But now let us consider where this path has taken us. Every step we have proposed to improve the performance of this corpus-driven algorithm requires the insertion of knowledge about idioms, morphology and grammar, top-down, into the algorithm.

A methodological corpus-driven purism that stated that we must work exclusively bottom-up was a little disingenuous, because we had to employ auxiliary assumptions (1) to (5) above from the start.

But now every improvement we wish to make requires further theoretical assumptions. It turns out that it is not possible to perform part-of-speech tagging without assumptions, and to improve the algorithm we need more theory.

Finally, whereas the learning algorithm might work bottom-up, the tagging algorithm itself works top-down, in that it applies its knowledge base of word-tag probabilities to new corpus data.

In conclusion

I have the utmost respect for corpus-driven linguists. The discipline of examining data with minimal assumptions is absolutely crucial! All scientists have to examine the data as it is, not compartmentalise it according to pre-given assumptions.

Over the years I have written extensively on not taking queries for granted, and directed corpus researchers to continually review the underlying sentences from which their statistics are derived.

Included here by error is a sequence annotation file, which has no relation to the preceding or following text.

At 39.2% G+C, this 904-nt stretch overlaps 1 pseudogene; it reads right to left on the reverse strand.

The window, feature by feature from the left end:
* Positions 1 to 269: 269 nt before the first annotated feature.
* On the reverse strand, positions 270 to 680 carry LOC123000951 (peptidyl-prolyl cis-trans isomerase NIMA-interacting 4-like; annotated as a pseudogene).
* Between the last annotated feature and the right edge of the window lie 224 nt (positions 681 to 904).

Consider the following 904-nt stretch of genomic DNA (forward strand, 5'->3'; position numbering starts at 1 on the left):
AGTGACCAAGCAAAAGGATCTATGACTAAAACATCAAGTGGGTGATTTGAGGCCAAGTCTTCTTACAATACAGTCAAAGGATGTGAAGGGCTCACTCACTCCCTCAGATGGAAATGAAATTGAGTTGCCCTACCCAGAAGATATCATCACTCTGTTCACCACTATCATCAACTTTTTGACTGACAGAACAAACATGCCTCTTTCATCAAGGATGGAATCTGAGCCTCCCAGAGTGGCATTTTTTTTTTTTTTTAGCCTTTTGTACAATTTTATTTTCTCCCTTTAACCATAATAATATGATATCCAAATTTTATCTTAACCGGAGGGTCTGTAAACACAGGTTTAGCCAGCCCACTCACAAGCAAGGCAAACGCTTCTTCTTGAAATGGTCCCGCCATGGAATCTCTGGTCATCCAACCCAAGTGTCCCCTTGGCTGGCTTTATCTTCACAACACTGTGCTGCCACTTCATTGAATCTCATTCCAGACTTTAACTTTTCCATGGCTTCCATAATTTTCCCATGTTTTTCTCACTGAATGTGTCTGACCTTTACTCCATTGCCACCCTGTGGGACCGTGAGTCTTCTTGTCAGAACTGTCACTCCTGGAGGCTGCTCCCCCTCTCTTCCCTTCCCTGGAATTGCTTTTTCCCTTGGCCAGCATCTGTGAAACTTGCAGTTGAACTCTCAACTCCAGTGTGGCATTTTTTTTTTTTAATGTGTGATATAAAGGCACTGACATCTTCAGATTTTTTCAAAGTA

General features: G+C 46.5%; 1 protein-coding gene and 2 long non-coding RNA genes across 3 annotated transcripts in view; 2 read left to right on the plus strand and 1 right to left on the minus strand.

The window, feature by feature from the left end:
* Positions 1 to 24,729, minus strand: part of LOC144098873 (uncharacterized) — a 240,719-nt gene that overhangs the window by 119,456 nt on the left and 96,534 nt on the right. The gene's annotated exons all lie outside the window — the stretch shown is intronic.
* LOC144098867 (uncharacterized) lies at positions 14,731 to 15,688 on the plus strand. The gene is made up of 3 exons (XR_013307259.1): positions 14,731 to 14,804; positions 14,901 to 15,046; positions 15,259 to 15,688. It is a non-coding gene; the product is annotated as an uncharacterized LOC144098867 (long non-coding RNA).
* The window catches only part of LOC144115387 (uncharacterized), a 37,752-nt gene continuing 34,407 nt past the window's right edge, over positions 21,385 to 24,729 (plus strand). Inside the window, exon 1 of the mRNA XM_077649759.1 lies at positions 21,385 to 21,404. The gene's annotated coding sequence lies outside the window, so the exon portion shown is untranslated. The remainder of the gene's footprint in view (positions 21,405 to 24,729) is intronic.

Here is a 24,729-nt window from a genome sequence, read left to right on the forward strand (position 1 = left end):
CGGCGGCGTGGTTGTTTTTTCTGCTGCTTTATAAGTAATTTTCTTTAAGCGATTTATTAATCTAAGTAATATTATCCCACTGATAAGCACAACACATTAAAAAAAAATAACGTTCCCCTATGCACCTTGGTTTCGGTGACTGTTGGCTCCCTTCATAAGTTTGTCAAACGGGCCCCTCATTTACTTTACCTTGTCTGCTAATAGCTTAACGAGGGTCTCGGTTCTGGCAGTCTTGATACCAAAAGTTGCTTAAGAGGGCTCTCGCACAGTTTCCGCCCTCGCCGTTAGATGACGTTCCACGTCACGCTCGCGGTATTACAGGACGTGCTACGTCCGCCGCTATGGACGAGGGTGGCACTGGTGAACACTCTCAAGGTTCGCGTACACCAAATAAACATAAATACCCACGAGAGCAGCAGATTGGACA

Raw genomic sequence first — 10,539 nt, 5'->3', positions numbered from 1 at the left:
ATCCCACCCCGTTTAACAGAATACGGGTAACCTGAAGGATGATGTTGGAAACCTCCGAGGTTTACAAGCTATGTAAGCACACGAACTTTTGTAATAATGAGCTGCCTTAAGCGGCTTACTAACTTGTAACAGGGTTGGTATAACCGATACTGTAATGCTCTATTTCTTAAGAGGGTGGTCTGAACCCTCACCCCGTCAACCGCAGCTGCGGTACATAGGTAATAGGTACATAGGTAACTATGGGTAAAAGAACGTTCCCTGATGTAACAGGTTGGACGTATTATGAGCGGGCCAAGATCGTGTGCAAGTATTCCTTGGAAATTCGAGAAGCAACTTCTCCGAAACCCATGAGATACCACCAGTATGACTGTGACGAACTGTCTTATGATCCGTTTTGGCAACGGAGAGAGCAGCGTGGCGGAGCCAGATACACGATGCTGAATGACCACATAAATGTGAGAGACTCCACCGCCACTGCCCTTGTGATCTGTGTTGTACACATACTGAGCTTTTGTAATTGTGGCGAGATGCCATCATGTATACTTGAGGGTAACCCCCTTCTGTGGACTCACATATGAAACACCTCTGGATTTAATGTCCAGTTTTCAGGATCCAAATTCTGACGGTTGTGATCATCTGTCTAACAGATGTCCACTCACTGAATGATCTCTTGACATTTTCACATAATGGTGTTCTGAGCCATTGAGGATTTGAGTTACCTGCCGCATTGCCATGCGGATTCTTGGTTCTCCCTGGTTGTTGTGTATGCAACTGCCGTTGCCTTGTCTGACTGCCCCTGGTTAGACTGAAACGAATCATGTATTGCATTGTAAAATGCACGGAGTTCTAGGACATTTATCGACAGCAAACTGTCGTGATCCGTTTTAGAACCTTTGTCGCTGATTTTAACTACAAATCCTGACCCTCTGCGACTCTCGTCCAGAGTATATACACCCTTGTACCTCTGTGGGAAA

However, it is simply not possible to work without any assumptions, even when building a bottom-up computer algorithm like a part-of-speech tagger.

So I would conclude that corpus-based research is properly located as part of a larger research cycle, in which it is valid and reasonable to work bottom-up and top-down at different times. Corpus-driven research methods are part of a family of exploratory methods from which all corpus linguists should draw. Insights from computationally-obtained summary statistics (whether from collocations, n-grams, phrase frames, indexes, or databases of part of speech taggers) are important resources for further research.

But insisting that the only legitimate corpus methods are bottom-up prevents us carrying out research with a corpus which asks questions that are inevitably framed by a particular theory.

References

Brill, E. 1992. A simple rule-based part of speech tagger. In Proceedings of the third conference on applied natural language processing (ANLC ’92). Association for Computational Linguistics, Stroudsburg, PA, USA, 152-155.

Sinclair, J., Hanks, P., Fox, G., Moon, R. and Stock, P. and others, 1987 (eds.), Collins Cobuild English Language Dictionary, London: Collins.

Sinclair, J., Fox, G., Bullon, S., Krishnamurthy, R., Manning, E., Todd, J. and others, 1990 (eds.) Collins Cobuild English Grammar, London: Collins.

Wallis S.A. 2012. Tagging ICE Phillipines and other corpora. London: Survey of English Usage. » ePublished